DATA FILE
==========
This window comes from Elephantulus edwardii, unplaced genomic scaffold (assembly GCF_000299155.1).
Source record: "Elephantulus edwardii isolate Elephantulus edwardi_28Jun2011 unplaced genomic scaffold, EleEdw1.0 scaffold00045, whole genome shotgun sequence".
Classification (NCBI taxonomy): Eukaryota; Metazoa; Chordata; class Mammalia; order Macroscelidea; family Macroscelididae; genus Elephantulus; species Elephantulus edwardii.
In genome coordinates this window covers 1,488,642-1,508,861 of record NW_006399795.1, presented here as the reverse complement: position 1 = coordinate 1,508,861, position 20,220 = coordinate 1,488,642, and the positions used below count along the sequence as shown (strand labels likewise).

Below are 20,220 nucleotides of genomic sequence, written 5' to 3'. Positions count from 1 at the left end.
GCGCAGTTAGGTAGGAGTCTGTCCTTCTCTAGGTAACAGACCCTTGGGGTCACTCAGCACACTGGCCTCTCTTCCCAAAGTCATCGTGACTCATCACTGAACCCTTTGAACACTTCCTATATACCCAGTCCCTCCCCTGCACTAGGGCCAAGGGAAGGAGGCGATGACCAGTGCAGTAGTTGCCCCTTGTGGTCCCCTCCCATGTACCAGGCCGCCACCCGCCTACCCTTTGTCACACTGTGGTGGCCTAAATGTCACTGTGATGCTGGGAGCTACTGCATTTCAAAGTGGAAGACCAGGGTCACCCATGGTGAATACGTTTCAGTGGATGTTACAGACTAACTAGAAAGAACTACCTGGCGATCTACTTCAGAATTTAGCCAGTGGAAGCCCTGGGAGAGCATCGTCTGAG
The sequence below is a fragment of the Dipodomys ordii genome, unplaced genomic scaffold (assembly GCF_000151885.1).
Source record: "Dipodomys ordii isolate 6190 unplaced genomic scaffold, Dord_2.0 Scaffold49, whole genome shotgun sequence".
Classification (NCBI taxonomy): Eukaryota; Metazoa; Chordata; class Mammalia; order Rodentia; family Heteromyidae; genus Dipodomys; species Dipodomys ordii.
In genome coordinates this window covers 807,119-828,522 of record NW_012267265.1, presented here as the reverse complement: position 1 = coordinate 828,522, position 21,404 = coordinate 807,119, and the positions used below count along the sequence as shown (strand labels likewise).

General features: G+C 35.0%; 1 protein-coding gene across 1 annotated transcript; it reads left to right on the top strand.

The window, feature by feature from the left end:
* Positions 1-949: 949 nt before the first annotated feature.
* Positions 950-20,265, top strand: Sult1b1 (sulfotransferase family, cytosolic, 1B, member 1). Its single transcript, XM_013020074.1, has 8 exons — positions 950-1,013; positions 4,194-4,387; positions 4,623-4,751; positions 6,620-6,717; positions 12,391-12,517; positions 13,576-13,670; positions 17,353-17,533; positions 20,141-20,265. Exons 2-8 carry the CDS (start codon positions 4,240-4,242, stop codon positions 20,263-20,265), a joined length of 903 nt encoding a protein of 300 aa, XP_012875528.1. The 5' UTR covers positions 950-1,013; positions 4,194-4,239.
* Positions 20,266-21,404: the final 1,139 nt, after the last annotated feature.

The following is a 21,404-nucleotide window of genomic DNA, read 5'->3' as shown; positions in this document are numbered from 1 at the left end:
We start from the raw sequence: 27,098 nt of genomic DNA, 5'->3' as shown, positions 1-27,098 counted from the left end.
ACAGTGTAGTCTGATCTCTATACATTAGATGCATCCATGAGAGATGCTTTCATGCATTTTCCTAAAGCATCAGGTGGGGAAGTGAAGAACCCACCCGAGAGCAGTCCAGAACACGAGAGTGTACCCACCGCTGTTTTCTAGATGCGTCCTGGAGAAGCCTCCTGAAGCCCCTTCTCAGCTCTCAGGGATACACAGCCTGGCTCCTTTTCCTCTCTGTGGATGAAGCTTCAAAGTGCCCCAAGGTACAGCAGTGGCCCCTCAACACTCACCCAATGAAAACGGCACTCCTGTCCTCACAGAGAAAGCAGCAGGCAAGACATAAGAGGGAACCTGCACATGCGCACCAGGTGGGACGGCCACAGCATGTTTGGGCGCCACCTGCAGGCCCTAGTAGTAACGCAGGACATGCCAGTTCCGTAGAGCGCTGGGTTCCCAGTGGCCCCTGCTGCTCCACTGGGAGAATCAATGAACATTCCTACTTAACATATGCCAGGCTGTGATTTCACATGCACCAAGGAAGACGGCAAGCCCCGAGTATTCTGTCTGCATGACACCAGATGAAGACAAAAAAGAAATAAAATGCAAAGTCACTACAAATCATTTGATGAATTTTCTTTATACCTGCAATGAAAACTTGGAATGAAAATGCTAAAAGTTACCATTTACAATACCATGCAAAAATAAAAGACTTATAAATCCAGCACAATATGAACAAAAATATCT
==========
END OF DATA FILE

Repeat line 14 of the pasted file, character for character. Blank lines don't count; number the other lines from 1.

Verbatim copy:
* Positions 950-20,265, top strand: Sult1b1 (sulfotransferase family, cytosolic, 1B, member 1). Its single transcript, XM_013020074.1, has 8 exons — positions 950-1,013; positions 4,194-4,387; positions 4,623-4,751; positions 6,620-6,717; positions 12,391-12,517; positions 13,576-13,670; positions 17,353-17,533; positions 20,141-20,265. Exons 2-8 carry the CDS (start codon positions 4,240-4,242, stop codon positions 20,263-20,265), a joined length of 903 nt encoding a protein of 300 aa, XP_012875528.1. The 5' UTR covers positions 950-1,013; positions 4,194-4,239.